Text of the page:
Journal Article

Psychiatric Barriers to Readiness for Treatment for Hepatitis C Virus (HCV) Infection among Injection Drug Users: Clinical Experience of an Addiction Psychiatrist in the HIV-HCV Coinfection Clinic of a Public Health Hospital

Harriet Scheft and Dominique C. Fontenette

in Clinical Infectious Diseases

Published on behalf of Infectious Diseases Society of America

Volume 40, issue Supplement_5, pages S292-S296
Published in print April 2005 | ISSN: 1058-4838
Published online April 2005 | e-ISSN: 1537-6591 | DOI: http://dx.doi.org/10.1086/427443
Psychiatric Barriers to Readiness for Treatment for Hepatitis C Virus (HCV) Infection among Injection Drug Users: Clinical Experience of an Addiction Psychiatrist in the HIV-HCV Coinfection Clinic of a Public Health Hospital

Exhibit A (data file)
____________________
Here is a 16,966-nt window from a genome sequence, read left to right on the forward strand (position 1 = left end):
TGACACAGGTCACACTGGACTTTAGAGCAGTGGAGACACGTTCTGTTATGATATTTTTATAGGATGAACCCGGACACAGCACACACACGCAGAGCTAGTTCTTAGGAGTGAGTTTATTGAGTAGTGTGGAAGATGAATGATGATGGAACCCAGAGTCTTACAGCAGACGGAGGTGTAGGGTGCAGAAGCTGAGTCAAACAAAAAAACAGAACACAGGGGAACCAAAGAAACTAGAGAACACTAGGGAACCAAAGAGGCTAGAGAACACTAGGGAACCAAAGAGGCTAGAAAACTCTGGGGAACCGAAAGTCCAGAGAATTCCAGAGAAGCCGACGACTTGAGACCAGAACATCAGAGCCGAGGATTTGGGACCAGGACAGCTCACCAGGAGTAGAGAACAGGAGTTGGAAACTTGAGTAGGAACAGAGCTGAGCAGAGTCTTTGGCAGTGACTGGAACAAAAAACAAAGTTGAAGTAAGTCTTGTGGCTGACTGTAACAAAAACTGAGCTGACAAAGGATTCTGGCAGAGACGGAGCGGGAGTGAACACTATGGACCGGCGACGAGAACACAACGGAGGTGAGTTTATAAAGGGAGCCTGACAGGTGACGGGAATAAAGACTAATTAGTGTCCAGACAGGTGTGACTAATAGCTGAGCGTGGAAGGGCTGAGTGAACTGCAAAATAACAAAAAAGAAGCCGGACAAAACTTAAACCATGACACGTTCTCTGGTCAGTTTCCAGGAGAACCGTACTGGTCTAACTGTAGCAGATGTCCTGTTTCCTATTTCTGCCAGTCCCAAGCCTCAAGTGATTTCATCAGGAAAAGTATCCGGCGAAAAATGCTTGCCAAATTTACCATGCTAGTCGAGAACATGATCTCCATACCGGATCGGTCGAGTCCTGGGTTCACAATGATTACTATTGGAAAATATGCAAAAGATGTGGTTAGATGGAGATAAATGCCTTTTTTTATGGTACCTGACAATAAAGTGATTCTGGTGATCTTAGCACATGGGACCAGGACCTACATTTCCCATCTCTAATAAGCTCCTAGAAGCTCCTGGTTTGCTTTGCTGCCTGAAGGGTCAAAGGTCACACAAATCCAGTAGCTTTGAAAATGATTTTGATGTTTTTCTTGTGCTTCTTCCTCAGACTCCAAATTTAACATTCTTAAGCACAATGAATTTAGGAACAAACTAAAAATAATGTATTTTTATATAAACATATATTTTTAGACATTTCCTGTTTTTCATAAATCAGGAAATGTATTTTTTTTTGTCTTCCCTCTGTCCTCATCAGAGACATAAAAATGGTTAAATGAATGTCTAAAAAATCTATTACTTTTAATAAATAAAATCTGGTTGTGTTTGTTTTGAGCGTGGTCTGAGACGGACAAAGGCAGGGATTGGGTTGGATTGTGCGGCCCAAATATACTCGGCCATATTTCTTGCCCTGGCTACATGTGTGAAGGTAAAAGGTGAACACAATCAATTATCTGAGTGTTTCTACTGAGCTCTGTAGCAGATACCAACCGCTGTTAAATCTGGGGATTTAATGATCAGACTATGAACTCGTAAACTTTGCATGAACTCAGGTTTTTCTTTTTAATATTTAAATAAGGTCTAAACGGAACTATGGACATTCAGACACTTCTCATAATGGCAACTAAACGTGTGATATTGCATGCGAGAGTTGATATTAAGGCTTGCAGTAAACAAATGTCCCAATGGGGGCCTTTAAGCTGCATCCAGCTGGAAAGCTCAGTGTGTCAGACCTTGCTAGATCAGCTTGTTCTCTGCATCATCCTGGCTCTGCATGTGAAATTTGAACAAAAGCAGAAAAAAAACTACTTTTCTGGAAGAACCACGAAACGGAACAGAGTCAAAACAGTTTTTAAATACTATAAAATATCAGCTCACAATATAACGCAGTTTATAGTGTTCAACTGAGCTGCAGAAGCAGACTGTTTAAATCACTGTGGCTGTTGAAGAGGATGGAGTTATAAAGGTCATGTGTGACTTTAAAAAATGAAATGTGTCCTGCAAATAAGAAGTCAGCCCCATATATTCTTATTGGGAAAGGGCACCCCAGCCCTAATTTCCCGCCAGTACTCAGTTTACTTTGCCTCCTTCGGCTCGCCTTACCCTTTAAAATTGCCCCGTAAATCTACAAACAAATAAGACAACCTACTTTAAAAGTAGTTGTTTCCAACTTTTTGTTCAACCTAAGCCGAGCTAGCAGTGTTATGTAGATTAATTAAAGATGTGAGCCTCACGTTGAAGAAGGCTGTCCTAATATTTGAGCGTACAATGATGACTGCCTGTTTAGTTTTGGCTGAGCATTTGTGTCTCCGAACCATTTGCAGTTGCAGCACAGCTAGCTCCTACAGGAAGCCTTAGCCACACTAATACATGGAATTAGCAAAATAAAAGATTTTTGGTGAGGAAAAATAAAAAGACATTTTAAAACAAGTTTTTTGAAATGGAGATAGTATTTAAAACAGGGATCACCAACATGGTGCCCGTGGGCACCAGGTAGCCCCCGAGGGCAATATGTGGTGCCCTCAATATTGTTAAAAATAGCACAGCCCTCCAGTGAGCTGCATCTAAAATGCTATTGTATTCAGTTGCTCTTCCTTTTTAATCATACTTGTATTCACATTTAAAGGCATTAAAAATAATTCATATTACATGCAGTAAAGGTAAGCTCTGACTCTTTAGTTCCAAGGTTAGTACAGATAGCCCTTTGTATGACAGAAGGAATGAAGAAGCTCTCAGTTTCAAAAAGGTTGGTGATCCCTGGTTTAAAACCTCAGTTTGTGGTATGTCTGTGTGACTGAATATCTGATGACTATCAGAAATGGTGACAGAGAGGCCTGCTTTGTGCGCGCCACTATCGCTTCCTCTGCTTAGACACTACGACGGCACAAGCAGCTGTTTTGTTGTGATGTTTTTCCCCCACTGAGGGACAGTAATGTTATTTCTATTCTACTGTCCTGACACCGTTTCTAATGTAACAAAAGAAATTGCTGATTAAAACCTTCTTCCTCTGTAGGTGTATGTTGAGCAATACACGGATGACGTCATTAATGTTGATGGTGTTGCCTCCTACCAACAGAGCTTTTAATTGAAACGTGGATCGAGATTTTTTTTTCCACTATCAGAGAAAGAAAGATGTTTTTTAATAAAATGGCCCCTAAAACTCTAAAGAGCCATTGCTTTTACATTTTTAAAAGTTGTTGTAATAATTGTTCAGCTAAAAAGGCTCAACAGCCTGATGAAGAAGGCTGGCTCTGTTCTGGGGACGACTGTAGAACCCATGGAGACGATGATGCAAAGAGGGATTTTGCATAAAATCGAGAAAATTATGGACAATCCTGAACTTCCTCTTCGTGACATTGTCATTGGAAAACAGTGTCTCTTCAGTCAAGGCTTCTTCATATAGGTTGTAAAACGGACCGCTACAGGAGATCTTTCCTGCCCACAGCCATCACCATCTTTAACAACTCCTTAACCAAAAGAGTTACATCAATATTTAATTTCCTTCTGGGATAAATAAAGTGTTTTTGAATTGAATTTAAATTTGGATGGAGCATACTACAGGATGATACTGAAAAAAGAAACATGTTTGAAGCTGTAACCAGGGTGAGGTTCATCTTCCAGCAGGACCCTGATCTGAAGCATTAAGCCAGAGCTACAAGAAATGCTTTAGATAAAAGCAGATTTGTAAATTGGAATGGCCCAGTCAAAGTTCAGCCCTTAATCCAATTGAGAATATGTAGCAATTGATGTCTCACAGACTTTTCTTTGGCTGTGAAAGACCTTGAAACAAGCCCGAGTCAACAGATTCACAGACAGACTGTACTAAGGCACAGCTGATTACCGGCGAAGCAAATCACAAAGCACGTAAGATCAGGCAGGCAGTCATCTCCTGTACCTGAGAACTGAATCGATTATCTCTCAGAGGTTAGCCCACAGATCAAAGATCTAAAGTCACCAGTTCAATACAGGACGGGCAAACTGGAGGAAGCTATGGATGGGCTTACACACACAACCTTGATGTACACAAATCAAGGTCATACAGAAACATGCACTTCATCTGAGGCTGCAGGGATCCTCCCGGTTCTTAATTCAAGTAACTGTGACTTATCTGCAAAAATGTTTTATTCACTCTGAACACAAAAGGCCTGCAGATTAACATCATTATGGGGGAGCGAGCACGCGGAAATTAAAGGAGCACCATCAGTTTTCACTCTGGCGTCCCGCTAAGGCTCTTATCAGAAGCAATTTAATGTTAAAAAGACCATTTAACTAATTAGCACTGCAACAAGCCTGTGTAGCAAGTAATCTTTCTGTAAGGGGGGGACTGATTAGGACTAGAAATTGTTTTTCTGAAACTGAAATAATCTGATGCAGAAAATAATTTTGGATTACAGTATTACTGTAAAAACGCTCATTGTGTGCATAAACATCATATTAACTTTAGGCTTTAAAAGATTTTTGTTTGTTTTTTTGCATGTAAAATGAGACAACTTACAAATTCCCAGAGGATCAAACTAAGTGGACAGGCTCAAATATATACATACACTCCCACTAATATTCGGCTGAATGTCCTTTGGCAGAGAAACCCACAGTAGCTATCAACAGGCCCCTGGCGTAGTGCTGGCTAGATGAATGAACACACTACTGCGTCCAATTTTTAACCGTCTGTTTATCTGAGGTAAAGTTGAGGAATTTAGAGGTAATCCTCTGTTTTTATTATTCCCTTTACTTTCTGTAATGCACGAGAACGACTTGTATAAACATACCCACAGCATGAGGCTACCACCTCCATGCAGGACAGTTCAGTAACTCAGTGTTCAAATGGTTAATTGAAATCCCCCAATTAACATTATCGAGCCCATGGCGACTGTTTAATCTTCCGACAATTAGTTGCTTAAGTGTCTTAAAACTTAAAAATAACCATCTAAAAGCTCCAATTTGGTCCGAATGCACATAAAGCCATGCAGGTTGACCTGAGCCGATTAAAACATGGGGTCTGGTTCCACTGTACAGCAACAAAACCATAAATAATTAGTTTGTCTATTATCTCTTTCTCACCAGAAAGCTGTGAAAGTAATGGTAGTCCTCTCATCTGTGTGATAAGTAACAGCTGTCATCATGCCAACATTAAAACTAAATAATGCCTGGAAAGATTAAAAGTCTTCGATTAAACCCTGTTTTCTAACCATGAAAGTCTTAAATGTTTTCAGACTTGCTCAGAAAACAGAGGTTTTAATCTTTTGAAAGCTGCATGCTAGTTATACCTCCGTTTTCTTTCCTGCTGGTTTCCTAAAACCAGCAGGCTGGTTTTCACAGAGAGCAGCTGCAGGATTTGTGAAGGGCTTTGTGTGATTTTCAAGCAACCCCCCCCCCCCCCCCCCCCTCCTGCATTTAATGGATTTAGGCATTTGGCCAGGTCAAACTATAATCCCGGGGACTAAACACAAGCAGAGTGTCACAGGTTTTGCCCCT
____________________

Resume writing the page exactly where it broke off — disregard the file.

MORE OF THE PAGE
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Among injection drug users, psychological and psychiatric barriers to readiness for treatment for hepatitis C virus (HCV) infection include mood and anxiety disorders, cognitive deficits, temperament disorders, and personality vulnerabilities, as well as ongoing drug use. Many aspects of these barriers can be overcome with direct treatment or social support. To establish effective treatment for HCV infection in this population of patients, it is essential that the patient and providers develop a rapport that allows for active communication. It is also important that the patient make an effort to adhere to the treatment requirements and that the patient receive the appropriate evaluation and management of treatable barriers.

Journal Article.  3070 words.  Illustrated.

Subjects: Infectious Diseases ; Immunology ; Public Health and Epidemiology ; Microbiology

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